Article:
Top positive review
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This book helps readers to deal with the pain of bereavement
on 6 November 2001
Although first published in 1983, this book always seems new, and fresh, to me. I have also bought countless copies over the years, to give away to friends and relatives who are facing, or have suffered, the loss of a loved one.
I have often wondered how I could draw this book to the attention of the many millions of people who might gain comfort from it, and suddenly it came to me that by writing a review for Amazon, I might achieve just that aim.
"The Courage to Grieve", although written by a Gestalt therapist, is written from personal experience, which gives it both credibility and authenticity. The author was just 17 when her elder brother was tragically killed in a car accident. The book has its roots in her terrible pain and anguish, but is given structure and wider knowledge through her dealings with her own, and her clients' search for a constructive way to deal with, and accept, death.
Anyone who is touched in any way by death, or the dying, could do no better than to explore this book for help. Its chapters deal not only with the post-death experience, but also with facing the death of a dear one, and understanding their feelings and responsibilities during this period. The back of the book contains an Appendix, which is, for me, one of the most important documents. This is "The Dying Person's Bill of Rights" and seeks to guide those of us remaining behind to act and respond in a way most helpful to the one facing their final journey. All too often we try to "do our best" for this person, and try to give them everything we think they need. This can result in a kind of control over the dying person's last months, weeks or days which, although offering an easing of guilt (maybe for a lack of attention up until now) does nothing for, and indeed hinders, the dying person's last wishes and needs.
The book deals with sudden death as well as the pre-death period of, for instance, a cancer patient. Each Chapter is preceded by a short quotation from another of my favorite books - The Prophet, by Kalil Gilbran. It is an ideal document from which to borrow words of extreme comfort and love.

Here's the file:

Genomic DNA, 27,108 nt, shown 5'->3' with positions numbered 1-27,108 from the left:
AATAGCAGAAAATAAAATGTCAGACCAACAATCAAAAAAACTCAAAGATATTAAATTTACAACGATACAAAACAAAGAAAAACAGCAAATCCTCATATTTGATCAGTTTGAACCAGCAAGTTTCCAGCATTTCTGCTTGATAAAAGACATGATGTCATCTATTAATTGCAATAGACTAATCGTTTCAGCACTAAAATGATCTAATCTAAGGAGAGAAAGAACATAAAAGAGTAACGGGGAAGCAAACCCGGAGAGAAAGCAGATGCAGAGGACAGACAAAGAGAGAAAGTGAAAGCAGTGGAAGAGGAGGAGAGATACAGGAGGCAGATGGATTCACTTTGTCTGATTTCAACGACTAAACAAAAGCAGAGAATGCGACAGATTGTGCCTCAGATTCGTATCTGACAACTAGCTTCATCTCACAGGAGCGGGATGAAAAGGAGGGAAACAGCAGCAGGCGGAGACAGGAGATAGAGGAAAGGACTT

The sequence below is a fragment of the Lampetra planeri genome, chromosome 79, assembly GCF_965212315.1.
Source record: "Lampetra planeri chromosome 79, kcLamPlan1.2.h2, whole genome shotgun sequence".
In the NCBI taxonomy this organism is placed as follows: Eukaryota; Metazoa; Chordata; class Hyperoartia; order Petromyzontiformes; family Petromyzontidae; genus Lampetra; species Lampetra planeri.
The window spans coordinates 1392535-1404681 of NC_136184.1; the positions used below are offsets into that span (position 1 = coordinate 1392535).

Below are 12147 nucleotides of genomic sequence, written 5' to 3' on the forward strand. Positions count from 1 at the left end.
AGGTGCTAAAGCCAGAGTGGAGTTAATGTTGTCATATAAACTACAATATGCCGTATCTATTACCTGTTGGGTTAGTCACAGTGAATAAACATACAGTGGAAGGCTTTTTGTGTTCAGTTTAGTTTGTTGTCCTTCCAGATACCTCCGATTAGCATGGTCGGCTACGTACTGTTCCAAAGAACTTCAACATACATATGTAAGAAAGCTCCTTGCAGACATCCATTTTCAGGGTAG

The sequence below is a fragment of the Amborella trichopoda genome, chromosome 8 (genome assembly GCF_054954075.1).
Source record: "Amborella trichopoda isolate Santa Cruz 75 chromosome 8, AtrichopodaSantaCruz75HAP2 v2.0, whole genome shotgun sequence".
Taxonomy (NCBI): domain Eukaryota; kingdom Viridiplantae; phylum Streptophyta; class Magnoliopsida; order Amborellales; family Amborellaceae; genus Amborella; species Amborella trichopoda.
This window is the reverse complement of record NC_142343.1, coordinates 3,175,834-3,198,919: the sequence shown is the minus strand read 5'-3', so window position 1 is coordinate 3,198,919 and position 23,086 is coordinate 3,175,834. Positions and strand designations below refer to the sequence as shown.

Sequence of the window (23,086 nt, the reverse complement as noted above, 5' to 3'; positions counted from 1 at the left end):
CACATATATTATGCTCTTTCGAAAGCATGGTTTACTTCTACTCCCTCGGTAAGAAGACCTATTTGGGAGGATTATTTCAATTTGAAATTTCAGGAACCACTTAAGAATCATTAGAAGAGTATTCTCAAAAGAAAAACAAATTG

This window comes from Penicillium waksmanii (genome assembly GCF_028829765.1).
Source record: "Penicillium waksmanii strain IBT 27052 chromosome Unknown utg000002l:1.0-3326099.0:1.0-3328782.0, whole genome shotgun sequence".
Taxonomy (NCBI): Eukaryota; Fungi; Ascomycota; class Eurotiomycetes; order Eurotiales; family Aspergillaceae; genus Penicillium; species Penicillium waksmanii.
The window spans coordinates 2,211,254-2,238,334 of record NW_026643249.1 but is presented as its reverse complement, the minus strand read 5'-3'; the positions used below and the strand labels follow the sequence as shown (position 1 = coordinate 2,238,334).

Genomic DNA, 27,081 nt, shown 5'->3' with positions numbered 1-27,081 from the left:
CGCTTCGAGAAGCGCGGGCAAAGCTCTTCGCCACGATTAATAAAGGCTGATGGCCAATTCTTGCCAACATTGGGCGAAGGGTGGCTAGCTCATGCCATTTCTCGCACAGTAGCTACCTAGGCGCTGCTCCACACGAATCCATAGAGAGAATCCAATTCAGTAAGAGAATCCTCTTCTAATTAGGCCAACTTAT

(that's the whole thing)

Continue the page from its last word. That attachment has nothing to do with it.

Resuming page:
Whatever an individual's circumstances - whether losing a parent, sibling, a child or a friend, and whether a child or adult themselves - this book offers both sensitivity and sensible advice and encouragement. It not only explains why we feel some of the emotions we do (such as anger, disbelief, pain, depression) but also how to understand, and deal, with these. It is an unhurried book, which gently coaxes one along a path, rather than at a forced pace. It is therapeutic, but not cloaked in therapists' language. It takes one on a physical, mental and spiritual journey of understanding and insight. After my own mother's death, it was the only book I read which seemed to echo, in its pages, how I truly felt. I only read the Chapter on "Finishing" 10 years after she had left us, knowing that the author had enabled me to give myself permission to take as long as I wish to reach the stage when I could truly say goodbye to her.
Judy Tatelbaum writes simply, but eloquently. I felt her empathy, and some of the personal pain she clearly went through not only after her brother's death, but also after the loss of a number of close friends. For the first time, I found someone who felt, as I do, that lingering deaths (such as any terminal illness) can be positive, because we have "the opportunity to confront dying and death directly" and because "survivors can give comfort, support and companionship, which can ease the pain for the person dying".
The book even reaches out to those who are themselves dying. Ms Tatelbaum writes of the chance this offers to celebrate relationships, and to thank people for their love and friendship, and be thanked in return. Getting ready for a journey offers many more opportunities to put one's affairs in order, both literally and metaphorically, and to know that those left behind are left with time to grieve, rather than the rather messy business of trying to clear up the world of someone suddently no longer there.
I would encourage all to read this book, and thus to equip themselves with the understanding and the tools to deal with that most mysterious, and feared, journey: be it our own death, or someone else's.